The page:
As far as emergency shelters, none in the state have opened yet; however, Boyle said those plans can “shift and evolve” quickly, depending on how the storm’s path proceeds.

Earlier in the week, weather officials expected Ian to arrive Saturday with the most impact; now, it’s bumped up to Friday when storm-force winds and rain arrive in the early morning hours, with the strongest conditions to be apparent in the Cape Fear from late morning through Friday evening.

Emergency numbers in the greater Wilmington area:

  • Duke Energy/Report Power Outages:
    800.419.6356 or report outages by texting OUT to 57801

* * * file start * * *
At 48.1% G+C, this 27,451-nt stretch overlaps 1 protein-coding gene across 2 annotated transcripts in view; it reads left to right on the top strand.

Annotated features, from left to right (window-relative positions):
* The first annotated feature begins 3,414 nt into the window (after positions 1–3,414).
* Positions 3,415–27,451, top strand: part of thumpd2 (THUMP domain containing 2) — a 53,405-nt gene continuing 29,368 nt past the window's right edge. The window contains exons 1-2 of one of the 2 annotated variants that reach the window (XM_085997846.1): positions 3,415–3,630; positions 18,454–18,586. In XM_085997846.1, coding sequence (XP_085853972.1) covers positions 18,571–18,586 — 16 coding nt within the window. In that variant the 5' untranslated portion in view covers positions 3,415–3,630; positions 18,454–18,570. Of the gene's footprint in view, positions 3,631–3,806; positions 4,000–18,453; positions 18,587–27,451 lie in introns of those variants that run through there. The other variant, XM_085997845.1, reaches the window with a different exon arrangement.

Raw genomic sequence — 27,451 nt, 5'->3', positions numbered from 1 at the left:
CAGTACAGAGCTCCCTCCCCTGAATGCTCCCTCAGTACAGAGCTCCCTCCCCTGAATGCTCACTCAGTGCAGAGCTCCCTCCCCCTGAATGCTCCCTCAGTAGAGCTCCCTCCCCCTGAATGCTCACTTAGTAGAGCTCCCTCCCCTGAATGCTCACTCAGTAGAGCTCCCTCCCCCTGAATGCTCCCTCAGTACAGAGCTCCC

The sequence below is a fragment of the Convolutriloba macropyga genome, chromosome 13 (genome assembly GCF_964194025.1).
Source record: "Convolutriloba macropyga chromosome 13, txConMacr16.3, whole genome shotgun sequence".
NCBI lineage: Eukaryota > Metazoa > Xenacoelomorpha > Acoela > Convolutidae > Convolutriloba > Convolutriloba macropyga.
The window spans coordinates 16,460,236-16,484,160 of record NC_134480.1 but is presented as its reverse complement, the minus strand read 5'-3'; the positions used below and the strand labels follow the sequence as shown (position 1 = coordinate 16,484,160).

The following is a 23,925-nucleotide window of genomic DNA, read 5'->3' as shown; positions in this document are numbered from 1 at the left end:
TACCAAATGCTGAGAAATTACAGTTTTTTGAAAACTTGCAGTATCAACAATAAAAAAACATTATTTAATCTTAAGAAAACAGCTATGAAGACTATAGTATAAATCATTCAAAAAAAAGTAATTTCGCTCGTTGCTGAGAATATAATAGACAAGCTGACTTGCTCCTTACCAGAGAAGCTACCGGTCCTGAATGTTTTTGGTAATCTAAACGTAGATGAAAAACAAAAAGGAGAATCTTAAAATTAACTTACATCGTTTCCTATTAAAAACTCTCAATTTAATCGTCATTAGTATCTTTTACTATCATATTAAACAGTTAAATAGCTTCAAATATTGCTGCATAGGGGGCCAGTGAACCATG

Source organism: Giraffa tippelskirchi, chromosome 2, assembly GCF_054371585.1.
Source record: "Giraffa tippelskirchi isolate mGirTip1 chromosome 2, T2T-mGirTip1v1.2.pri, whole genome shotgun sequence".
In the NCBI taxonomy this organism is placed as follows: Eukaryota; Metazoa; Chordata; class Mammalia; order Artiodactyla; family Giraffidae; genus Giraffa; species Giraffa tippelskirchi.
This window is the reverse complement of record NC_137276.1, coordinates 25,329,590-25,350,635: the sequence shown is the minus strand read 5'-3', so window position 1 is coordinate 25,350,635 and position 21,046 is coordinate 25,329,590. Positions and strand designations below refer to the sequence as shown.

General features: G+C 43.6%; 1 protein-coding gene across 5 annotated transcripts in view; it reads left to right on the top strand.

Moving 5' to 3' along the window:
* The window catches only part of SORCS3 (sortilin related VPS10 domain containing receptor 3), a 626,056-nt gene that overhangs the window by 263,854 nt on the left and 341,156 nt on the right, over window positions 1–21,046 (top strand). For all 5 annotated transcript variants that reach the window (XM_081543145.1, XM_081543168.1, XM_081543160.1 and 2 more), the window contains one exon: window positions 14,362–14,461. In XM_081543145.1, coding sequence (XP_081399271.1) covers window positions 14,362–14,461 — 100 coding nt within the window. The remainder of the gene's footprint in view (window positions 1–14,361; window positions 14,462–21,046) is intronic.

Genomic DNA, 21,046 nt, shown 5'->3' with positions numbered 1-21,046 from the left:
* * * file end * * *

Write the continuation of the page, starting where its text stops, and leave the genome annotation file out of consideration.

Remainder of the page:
• CFPUA Water / Sewer Emergencies:
    910.332.6565
  • Report Downed Trees:
    911
  • Report Flooding or Stormwater Issues: 
    910.341.4646 
  • UNCW Emergency Info:
    910.962.3991
    (888) 657.5751
  • CFCC Emergency Info:
    877.799.2322
  • Emergencies:
    911
  • Non-emergency 911:
    910.452.6120

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Shea Carver
Shea Carver
Shea Carver is the editor in chief at Port City Daily. A UNCW alumna, Shea worked in the print media business in Wilmington for 22 years before joining the PCD team in October 2020. She specializes in arts coverage — music, film, literature, theatre — the dining scene, and can often be tapped on where to go, what to do and who to see in Wilmington. When she isn’t hanging with her pup, Shadow Wolf, tending the garden or spinning vinyl, she’s attending concerts and live theater.